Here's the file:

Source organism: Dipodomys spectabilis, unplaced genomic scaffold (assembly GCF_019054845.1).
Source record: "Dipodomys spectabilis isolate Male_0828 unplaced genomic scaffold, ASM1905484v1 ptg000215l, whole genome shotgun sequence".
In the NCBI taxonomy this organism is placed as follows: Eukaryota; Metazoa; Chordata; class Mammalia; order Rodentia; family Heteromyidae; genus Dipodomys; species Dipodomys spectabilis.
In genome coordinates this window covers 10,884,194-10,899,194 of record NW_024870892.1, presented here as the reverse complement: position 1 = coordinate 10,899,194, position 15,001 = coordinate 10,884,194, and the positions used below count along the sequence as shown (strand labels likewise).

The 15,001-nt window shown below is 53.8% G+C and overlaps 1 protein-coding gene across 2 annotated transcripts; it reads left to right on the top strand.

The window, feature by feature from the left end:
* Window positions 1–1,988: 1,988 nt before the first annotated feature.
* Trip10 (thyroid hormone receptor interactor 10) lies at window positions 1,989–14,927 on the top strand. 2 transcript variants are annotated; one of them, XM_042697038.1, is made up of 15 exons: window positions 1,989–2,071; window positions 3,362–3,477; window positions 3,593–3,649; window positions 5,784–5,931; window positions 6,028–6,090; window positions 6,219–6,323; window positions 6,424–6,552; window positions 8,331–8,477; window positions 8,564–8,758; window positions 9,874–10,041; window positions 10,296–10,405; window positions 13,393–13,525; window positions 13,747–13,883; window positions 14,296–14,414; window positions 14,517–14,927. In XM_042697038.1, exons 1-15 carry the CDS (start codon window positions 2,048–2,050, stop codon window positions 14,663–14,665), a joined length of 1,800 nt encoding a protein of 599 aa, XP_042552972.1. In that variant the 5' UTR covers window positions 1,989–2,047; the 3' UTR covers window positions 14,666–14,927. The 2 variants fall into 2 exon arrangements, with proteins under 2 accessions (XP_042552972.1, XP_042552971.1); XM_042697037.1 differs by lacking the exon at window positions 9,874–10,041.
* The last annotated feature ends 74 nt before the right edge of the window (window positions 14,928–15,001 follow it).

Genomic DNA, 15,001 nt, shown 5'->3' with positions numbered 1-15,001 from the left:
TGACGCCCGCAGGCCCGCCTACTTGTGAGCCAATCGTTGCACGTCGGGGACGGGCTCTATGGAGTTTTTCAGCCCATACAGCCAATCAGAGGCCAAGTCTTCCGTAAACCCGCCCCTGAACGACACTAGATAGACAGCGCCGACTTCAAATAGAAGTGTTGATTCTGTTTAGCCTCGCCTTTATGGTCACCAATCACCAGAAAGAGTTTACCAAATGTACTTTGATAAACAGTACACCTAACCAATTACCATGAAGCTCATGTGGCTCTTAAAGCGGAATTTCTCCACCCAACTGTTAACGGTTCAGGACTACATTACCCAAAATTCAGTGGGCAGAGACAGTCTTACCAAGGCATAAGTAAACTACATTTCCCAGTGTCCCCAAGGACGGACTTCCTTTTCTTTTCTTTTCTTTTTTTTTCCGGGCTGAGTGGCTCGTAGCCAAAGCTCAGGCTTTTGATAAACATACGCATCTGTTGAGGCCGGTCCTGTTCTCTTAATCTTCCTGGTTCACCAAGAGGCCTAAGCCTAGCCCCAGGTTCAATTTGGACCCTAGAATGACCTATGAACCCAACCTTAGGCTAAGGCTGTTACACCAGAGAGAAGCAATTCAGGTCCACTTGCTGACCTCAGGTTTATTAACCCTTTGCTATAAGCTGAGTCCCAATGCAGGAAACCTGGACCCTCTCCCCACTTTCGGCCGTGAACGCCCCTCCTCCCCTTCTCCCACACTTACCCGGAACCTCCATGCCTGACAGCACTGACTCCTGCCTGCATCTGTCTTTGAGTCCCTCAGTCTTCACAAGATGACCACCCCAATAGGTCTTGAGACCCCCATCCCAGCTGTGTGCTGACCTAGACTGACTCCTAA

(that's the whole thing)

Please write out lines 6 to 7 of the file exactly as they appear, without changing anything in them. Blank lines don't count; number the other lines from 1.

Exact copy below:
The window, feature by feature from the left end:
* Window positions 1–1,988: 1,988 nt before the first annotated feature.